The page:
Dr. Obvious, Startup Validation, and Failure
“Validating” your startup is a big buzz word lately. Heck, all you need is five minutes and a napkin. I think the term is misused.
Validation is doing tests for which you are trying to confirm some piece of information. Exploratory tests involve doing tests for which you gain value with both failures and successes. The difference is absolutely critical for startups. Simply validating commonly known information does little to produce privileged information. The real winners discover that twist: the UI that drives adoption, the untapped enterprise market, or the untested viral growth strategy. Why waste valuable resources on proving the known?
You are approaching validation (or what I prefer to call exploration) correctly if you get negative responses (failures) about 50% of the time. In the exploratory stage the most valuable learnings come with unexpected failures and unexpected successes.
Why? In The Principles of Product Development Flow: Second Generation Lean Product Development, Donald G. Reinertsen shows the following graph to demonstrate that the average information generated by such a test is a function of its failure rate:
This should look familiar to engineers as the theoretical basis behind the binary search algorithm, but for the rest of us Reinertsen explains:
The equation in Figure 4–6 shows that the information content of a test comes from the degree of surprise associated with each possible result. Any unexpected success has high information content, as does any unexpected failure. Unfortunately, most companies do a far better job of communicating their successes than their failures. They carefully document successes, but fail to document failures. This can cause them to repeat the same failures. Repeating the same failures is waste, because it generates no new information. Only new failures generate information.
The takeaway? At first, do more exploring and less validating. You are attempting to purchase information, and to maximize the value of that information you must design tests that fail as often as they succeed.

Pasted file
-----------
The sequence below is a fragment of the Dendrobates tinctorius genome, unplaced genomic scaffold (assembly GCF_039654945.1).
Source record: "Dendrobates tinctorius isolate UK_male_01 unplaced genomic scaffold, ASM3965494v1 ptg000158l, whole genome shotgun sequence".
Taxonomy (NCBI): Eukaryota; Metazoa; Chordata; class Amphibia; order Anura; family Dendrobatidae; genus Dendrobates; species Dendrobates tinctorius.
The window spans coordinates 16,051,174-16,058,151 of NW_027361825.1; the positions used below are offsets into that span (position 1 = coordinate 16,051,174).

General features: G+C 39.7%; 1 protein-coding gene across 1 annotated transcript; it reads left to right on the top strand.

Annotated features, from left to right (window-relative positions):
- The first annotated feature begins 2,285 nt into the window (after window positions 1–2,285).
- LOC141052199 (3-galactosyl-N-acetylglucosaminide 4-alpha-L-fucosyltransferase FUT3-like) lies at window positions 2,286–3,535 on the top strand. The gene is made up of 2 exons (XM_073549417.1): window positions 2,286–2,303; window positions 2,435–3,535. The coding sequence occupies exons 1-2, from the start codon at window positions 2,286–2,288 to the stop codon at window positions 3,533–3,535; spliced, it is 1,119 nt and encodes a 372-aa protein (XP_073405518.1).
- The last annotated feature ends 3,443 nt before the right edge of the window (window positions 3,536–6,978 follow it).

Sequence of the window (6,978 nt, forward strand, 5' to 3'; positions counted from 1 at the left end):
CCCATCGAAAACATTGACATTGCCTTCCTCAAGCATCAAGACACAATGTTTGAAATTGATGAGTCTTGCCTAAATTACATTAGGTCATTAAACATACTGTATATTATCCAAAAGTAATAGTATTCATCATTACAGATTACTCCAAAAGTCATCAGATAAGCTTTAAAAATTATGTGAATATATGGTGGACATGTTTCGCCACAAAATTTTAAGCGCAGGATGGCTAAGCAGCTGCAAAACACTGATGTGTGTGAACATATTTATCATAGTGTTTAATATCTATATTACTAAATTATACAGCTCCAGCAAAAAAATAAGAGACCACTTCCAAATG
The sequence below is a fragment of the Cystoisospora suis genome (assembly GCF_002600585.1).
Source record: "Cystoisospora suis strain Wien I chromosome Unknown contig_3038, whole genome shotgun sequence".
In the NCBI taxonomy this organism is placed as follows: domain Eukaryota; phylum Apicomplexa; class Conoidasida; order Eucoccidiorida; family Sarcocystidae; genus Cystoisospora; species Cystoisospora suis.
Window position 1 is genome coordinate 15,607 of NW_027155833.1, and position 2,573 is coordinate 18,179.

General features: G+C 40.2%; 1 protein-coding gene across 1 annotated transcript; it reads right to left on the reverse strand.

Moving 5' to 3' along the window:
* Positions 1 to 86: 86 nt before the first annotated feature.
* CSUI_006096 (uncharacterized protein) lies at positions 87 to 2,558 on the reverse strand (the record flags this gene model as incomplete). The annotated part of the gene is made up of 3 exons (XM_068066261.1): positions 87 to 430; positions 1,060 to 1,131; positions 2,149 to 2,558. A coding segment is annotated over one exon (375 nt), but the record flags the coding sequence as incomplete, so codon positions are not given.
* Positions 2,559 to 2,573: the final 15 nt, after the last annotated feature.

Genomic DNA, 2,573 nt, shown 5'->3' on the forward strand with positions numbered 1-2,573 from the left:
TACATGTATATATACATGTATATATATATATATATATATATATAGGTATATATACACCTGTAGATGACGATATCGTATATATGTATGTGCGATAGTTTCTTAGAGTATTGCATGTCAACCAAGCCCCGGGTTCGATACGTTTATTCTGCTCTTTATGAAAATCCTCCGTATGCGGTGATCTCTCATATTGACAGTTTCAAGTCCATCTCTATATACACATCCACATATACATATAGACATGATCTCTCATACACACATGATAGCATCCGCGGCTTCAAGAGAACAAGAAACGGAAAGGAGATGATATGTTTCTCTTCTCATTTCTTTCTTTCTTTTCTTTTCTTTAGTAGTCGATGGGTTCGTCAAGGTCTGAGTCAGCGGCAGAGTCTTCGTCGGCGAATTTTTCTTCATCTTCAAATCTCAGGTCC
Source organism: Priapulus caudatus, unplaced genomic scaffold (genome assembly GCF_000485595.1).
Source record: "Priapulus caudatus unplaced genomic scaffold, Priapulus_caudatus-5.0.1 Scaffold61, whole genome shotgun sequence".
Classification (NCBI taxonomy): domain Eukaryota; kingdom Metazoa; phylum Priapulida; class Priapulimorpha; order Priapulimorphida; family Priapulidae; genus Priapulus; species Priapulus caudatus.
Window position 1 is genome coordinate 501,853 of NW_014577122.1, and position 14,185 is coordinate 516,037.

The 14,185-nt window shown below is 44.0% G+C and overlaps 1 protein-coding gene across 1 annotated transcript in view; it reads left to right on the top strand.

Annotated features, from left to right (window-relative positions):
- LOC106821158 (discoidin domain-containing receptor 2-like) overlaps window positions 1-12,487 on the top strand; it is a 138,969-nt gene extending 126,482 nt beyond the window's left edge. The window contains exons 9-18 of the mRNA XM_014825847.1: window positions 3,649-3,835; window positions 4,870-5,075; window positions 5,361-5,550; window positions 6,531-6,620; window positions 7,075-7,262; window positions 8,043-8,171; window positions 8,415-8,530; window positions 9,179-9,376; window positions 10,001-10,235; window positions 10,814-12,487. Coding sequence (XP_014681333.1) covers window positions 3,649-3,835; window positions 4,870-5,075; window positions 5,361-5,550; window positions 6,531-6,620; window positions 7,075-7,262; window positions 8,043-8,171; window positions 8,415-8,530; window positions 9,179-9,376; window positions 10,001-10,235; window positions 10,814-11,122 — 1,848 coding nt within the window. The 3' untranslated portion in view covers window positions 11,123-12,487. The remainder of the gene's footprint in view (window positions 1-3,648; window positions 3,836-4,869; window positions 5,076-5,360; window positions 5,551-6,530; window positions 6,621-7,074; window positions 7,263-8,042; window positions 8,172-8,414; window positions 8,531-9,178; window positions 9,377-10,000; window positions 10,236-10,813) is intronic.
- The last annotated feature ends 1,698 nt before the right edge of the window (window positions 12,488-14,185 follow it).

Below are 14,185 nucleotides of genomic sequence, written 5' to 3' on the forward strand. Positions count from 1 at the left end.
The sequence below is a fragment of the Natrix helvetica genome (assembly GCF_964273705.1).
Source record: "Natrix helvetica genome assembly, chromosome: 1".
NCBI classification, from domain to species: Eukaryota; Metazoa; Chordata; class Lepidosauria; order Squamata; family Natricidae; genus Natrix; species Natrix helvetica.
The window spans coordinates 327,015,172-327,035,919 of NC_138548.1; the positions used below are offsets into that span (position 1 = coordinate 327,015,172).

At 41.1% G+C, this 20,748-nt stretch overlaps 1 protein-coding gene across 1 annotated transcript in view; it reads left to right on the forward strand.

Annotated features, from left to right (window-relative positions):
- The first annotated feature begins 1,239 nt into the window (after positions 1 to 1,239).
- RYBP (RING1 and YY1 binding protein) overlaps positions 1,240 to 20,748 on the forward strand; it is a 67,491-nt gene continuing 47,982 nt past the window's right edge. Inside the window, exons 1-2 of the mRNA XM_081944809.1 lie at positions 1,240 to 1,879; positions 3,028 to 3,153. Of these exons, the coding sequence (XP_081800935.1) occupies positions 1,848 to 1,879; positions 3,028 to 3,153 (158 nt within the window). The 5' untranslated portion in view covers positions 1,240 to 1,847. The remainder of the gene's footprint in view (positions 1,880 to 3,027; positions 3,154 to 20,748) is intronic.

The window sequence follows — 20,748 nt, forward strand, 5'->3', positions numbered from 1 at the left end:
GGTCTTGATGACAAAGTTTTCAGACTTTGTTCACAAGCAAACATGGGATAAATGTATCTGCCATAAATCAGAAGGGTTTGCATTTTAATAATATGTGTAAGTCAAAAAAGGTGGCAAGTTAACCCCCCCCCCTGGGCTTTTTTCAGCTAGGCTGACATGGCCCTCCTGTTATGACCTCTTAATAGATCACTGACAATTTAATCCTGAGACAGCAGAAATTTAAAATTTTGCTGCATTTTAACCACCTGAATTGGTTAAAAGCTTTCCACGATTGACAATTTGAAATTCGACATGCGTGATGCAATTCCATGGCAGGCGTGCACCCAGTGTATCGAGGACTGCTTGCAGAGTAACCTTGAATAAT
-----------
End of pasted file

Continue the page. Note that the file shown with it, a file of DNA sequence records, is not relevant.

Easy Test: “Hand entering those receipts must be pretty painful huh?”
Hard Test: “Will you sign a year long contract for $22,000 if I can solve that problem for you?”
If every interview confirms your core assumption(s), then you are likely asking the wrong questions, or you are simply eliciting “known” information that is shared broadly and not particularly valuable. Like drug companies you are looking to perform tests that have unexpected results driving asymmetric payoff functions — not simply validating what is known, or failing for failure’s sake.
For example, almost everyone finds taxes, losing weight, balancing your checkbook, and home buying painful. This is why there are such large industries around solving those problems. A company like Mint didn’t need to validate that home budgeting was difficult. Rather, it needed to validate that you could disrupt with automation, bank relationships, take advantage of new bank APIs, and that there was a critical tipping point in terms of willingness to share financial data.
Some problems / pains are incredibly clear and poignant — they’ve been around for a long time — but the solution is elusive because you’ve got an “integration” problem. For example, take the music business. Everyone knew it was broken. Countless startups tried to address the problem. But it was Apple who side-stepped the integration / coordination problem.
Additionally, very few validation efforts take sufficient measures to avoid “leading the witness”. The confirmation bias is in full effect, and we likely only hear what we want to hear. We are literally “validating” ourselves vs. figuring how where there is an angle for a business.